Showing posts from 2015

The "Epic" that was VCE Algorithmics, 2015

In two days, the first batch of VCE Algorithmics students will sit their final exam. While I am nervous about the content of the exam, I am already proud of what my students have learnt and achieved over the year. As the delivery of the course gives way to the nervous waiting we're all experiencing this weekend, I thought it important to reflect on the last 12 months.

VCE Algorithmics (HESS) is a "Higher Education Scored Study", the only one in the Victorian Certificate of Education. It is a very ambitious introduction to computer science and carries significant university credits at Melbourne and Monash. The study design reads like a computer science course in "the Analysis and Design of Algorithms". Every university has its equivalent of such a course, usually in the second year of a CS degree!

A visual introduction to algebra

Having introduced many students to algebra, I have always wanted to find a way to make it "make sense". One year, I met two researchers from the University of San Diego, Dr Ferdinand Rivera and Dr Joanne Rossi at a conference in Greece(*). Their presentations and later conversations I had with the two of them, especially an electronic correspondence with Dr Rivera, changed my practice completely.

This is a recorded description of this approach that was presented to the staff of Avila College in December 2014.

If you wish, you can download my article, Thinking Visually About Algebra, from the website of the Australian Association of Mathematics Teachers Inc.

(*) Psychology of Mathematics Education 33.

Problems that do not compute

Today, my task was to convince my students that there are problems which computers cannot solve in a practical time, say a year or a few years! It was meant to be an informal introduction to the concept of the limits of computation and we did it by exploring two specific problems: The towers of Hanoi and the Travelling Salesman.

Isaac Asimov on education and the Internet!

Yesterday, I listened to this excerpt of an interview with Isaac Asimov on Radio National's Future Tense program page. It is characteristically prescient:
Once we have computer outlets in every home, each of them hooked up to enormous libraries ... If there's something you're interested in knowing, from an early age, however silly it might seem to someone else ... you ask and you can find out and you can follow it up and you can do it at your own speed, at your own home, in your own time, then everyone will be interested in learning.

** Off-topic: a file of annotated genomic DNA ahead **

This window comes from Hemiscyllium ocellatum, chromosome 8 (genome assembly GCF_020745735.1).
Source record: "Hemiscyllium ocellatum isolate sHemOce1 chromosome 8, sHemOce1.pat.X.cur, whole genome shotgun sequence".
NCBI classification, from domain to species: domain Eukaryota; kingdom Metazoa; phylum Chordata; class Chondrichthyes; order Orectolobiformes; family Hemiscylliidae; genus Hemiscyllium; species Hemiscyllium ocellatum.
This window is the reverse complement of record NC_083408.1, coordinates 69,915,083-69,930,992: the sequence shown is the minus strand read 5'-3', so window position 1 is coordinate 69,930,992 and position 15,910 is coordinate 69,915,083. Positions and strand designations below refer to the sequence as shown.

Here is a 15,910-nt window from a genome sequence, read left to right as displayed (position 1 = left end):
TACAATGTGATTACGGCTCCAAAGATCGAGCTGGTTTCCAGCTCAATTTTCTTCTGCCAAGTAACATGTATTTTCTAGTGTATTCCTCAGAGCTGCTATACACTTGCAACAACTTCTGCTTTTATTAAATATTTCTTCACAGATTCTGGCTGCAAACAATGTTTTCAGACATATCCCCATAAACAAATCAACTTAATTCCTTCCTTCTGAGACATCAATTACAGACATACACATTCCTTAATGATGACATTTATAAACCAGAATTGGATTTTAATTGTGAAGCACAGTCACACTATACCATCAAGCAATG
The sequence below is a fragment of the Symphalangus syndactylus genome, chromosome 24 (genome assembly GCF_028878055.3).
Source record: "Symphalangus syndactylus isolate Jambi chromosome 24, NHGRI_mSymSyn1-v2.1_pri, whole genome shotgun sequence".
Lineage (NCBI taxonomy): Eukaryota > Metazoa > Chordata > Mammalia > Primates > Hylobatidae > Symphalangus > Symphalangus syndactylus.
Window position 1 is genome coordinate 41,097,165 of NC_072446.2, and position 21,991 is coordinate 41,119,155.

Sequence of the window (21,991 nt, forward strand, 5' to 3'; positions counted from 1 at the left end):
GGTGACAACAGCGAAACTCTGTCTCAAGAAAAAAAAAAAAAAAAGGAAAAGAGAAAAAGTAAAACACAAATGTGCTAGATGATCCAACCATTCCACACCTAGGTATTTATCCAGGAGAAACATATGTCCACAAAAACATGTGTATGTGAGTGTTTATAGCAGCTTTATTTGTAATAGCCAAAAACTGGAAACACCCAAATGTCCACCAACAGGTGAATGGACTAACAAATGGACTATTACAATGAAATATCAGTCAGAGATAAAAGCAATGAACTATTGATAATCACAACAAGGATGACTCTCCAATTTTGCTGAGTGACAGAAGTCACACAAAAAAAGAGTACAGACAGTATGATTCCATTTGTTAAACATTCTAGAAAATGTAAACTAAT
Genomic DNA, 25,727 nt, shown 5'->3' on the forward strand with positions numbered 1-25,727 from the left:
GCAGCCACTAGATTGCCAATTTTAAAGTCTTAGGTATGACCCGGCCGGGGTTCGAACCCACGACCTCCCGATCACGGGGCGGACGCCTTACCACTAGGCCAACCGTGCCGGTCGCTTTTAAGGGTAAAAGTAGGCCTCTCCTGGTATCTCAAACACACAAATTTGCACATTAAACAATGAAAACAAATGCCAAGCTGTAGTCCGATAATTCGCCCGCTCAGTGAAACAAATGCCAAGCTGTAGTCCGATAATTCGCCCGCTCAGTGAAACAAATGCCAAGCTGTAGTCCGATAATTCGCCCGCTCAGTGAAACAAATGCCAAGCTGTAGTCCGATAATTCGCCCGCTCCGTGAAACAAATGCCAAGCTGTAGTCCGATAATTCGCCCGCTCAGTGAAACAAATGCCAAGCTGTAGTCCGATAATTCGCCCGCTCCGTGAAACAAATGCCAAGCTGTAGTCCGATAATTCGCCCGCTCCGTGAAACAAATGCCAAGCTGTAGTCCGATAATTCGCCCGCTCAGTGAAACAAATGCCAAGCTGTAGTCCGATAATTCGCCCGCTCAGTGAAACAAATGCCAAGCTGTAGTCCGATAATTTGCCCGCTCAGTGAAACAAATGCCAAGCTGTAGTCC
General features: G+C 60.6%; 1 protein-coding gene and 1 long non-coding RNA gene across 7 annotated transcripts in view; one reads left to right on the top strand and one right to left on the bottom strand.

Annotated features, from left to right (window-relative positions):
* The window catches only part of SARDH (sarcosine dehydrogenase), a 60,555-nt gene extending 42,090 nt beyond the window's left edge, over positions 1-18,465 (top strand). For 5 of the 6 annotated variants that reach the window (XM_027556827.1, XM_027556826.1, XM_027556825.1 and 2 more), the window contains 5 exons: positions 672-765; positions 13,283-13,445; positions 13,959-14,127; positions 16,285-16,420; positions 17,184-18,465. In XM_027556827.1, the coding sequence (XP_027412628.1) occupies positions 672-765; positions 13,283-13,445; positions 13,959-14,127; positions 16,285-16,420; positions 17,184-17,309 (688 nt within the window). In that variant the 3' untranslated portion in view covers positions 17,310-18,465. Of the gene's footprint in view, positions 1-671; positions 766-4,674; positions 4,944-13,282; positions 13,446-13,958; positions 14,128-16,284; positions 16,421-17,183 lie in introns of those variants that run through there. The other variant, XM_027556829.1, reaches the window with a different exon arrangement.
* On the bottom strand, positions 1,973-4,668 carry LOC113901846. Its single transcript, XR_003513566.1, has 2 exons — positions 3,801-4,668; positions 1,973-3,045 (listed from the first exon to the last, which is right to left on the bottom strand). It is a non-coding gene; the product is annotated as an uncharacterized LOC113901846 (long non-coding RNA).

What do Australian parliamentarians, the BBC, President Obama and have in common?

They all want school-aged students to learn to write computer programs, sometimes referred to as “coding”. This has become a feature of many modern curricula worldwide, from Estonia to the UK and now Australia. The questions I would ask myself as a teacher and a parent are: Why and how? This is my attempt at answering these questions together with a few others. What is computer programming? Computer programming is the act of giving instructions to the computer in order to fulfil a particular purpose. For instance, we can write a computer program that checks if a certain number is prime. We can also write computer programs that draw shapes or play music.

"Powerpuff girl", generative art by D.J. and L. P.

Year 10 Big Ideas in Computer Technology

Never give up, keep trying

Yesterday, 3 students and I left Avila College early in the morning to attend and speak at the annual conference of Digital Learning and Teaching Victoria, DigiCon15. We were there speak about our experience in the first year of VCE Algorithmics.
Our session was straight after morning tea. We spoke to a group of teachers considering offering the subject at their respective schools. I presented my experience as a teacher and the students told of their own joys and struggles with the content of this very ambitious course.
The common themes in what all four of us said were: Great content and lack of resources. The teachers in attendance left with a better idea of the work involved in teaching the subject: I told them it would take over their lives in the first year. I was not exaggerating!
The most important part of our presentation came at the end, when the audience had 15 minutes to ask us questions. Most of these were directed to the students and they answered them brilliantly. One…

5 weeks of VCE Algorithmics

All holidays, I was anticipating the start of the Algorithmics class. In my last post, I mentioned that we were 7 in the class but now we're 8. What happened was that two students went to the NCSS Summer School and fell in love with computer science. One of them was already enrolled and the other decided to join. Now, the number of year elevens has increased to 5, joining 2 year twelves and me.
Each week, the students complete a series of exercises. They are at different stages in their transition to "algorithmic thinking" but they're all making progress. We have solved puzzles and learnt about queues and stacks. More on these later.
So, what has it been like teaching this course? The briefest statement I can make is: "It's a lot of hard work but totally worth it!"